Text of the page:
The Digital Millennium Copyright Act and How it Affects Realtors®

Intellectual property protection

The Digital Millennium Copyright Act (DMCA) is a federal copyright law that enhances the penalties for copyright infringement occurring on the Internet. The law provides exemptions or “safe harbors” from copyright infringement liability for online service providers (OSP) that satisfy certain criteria. Courts construe the definition of “online service provider” broadly, which would likely include multiple listing services (MLS) as well as participants and subscribers hosting an IDX display.

In 2016, amendments were made to the DMCA that created an electronic registration system for naming a “designated agent.” It is important to note that brokerage firms and agents looking to claim–or maintain–the safe harbor protections established under the DMCA must electronically register their designated agent prior to December 31, 2017. After this day, all prior paper filings will be invalid and only those registrations made through the new online system will satisfy the Act’s requirement for registering a designated agent with the Copyright Office.

How does this affect me?

At this point you’re probably wondering in what scenario this would apply to you and your business. The most likely situation would be a listing photograph uploaded to the MLS that infringes someone’s copyright and then appears on your website through your IDX. Without taking advantage of the safe harbor protections, you may be liable for copyright infringement.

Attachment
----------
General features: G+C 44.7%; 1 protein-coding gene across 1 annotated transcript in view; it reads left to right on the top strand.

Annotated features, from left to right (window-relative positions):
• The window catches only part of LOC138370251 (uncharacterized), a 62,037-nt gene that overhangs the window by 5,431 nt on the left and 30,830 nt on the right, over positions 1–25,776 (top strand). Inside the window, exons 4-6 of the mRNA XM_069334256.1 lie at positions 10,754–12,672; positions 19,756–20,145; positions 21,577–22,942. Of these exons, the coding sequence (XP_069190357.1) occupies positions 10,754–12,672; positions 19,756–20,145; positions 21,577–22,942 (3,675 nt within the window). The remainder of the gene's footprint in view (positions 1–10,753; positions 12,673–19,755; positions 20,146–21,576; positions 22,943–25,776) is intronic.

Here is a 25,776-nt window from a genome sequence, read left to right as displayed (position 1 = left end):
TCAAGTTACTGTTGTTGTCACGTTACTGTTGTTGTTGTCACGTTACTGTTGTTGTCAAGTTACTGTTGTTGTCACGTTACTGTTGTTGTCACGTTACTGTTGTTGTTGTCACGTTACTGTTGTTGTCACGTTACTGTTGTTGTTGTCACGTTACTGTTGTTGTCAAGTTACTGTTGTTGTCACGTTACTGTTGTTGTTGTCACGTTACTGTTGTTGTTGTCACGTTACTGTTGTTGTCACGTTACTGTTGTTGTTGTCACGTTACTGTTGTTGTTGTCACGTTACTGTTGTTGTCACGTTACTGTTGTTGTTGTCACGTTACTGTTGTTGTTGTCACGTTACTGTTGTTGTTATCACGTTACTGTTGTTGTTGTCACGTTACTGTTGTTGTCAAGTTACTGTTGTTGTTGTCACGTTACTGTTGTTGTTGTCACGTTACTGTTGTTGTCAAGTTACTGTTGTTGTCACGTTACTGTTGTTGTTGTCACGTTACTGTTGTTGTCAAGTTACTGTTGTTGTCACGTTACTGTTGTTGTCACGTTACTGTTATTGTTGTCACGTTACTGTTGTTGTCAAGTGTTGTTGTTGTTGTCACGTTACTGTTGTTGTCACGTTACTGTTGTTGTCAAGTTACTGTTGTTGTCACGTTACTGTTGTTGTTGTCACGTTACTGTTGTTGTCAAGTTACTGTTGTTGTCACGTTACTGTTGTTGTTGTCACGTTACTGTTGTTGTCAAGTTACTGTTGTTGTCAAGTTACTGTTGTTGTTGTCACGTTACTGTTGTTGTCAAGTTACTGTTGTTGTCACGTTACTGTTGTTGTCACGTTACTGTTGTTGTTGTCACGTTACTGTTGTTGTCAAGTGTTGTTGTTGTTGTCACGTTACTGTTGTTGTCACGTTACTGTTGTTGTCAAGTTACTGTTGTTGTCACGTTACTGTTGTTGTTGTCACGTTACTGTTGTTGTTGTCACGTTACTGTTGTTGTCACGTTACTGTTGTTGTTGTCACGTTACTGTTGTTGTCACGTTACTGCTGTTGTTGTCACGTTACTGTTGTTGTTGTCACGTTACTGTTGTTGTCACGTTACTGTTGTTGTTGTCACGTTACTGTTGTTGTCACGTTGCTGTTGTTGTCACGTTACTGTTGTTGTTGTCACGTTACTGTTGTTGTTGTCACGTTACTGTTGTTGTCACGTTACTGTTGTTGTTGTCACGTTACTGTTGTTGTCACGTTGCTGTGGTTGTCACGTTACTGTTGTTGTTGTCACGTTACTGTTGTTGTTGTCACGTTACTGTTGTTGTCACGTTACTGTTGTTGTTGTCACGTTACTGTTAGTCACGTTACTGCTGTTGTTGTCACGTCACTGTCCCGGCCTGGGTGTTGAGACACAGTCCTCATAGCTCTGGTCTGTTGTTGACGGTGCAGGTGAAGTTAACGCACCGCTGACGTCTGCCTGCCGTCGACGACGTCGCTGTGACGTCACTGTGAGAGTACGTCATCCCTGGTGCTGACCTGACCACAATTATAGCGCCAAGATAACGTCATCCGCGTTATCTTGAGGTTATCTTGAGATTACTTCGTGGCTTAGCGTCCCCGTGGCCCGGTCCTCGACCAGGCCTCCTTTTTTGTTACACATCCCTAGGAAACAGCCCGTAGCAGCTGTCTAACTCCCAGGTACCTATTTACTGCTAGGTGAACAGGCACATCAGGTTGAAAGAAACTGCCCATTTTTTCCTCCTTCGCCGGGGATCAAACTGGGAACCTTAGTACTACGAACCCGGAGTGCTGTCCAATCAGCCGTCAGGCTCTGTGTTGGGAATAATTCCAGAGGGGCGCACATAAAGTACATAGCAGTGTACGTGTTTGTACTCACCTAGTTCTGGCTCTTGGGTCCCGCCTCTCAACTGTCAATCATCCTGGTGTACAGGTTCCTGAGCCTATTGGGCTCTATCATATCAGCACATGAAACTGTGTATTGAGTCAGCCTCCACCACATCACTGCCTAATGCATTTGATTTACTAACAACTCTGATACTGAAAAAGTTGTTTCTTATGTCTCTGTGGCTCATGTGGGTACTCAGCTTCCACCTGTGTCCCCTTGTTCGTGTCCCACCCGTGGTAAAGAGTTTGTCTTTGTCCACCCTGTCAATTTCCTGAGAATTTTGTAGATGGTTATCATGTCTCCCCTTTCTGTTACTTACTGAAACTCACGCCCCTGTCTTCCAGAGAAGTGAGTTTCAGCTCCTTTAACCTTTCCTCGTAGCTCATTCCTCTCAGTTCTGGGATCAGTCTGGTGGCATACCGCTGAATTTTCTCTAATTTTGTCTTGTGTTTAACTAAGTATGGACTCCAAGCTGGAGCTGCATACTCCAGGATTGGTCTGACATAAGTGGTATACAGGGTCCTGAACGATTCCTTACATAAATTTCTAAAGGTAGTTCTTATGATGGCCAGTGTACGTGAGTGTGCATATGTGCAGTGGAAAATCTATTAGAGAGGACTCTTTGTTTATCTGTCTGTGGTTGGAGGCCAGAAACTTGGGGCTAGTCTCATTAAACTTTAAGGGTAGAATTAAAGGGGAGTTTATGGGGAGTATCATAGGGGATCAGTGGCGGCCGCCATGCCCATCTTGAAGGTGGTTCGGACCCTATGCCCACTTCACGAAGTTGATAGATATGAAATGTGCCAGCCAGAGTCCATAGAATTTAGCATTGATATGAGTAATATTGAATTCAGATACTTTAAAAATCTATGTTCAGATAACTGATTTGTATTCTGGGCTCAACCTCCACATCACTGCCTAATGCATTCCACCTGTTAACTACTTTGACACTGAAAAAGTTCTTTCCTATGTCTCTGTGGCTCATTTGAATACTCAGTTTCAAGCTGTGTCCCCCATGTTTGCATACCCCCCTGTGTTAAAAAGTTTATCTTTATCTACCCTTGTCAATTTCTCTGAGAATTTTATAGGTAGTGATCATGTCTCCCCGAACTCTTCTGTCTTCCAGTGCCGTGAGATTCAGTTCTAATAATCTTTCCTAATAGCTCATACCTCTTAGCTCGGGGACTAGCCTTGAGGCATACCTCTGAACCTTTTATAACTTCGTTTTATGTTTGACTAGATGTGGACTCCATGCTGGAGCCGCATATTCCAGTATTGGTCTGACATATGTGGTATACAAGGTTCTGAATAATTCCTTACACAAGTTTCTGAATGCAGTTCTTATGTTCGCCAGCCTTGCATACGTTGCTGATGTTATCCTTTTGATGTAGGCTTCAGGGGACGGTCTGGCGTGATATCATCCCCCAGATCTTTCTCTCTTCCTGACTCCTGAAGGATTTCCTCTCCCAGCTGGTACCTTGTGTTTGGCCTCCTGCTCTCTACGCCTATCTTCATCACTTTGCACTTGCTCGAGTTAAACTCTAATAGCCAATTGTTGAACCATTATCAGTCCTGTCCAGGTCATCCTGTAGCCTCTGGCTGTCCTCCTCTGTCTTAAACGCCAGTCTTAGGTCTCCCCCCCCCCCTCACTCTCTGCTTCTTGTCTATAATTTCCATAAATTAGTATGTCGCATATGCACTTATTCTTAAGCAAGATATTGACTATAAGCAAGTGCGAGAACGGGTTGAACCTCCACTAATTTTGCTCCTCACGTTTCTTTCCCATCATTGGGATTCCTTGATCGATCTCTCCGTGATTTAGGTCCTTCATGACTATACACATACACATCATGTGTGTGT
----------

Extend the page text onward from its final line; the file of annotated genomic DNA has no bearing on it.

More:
Previously, MLSs had named one individual as the designated agent not only for itself, but also on behalf of each of its participants. Under the new regulations, this is no longer permitted. Therefore, when each MLS completes its online registration, that will supersede and invalidate its existing paper registrations for both itself and its participants. MLSPIN will be completing its online designation on December 20, 2017, and therefore, it is strongly recommended its participants complete their registration prior to that date to ensure continuous protection.

How to protect yourself

The DMCA provides a “safe harbor” to service providers (website operators) who allow its users to post material on the site without modification. This applies to both your website and IDX platform. In order to benefit from the “safe harbor” exemptions, the following criteria must be satisfied:

  1. Designate a copyright agent
    • This must be done online at the U.S. Copyright Office website by December 31, 2017.
      • Even if you have previously registered an agent, you must reregister an agent through the online platform.
    • The copyright agent must be clearly identified with contact information on the website. For example, the National Association of Realtors® (NAR) includes this under their “Terms of Use.”
    • You must renew your registration of a copyright agent every three (3) years
    • The registration fee is nominal (currently $6 per designation).
  2. You must comply with the DMCA takedown procedure
    • If notified of infringing activity on your website, the infringing content must be removed expeditiously.
    • Takedown requests will be sent to the copyright agent.
  3. You must have no knowledge of the infringing activity
    • You cannot simply turn a “blind eye” to infringing activity.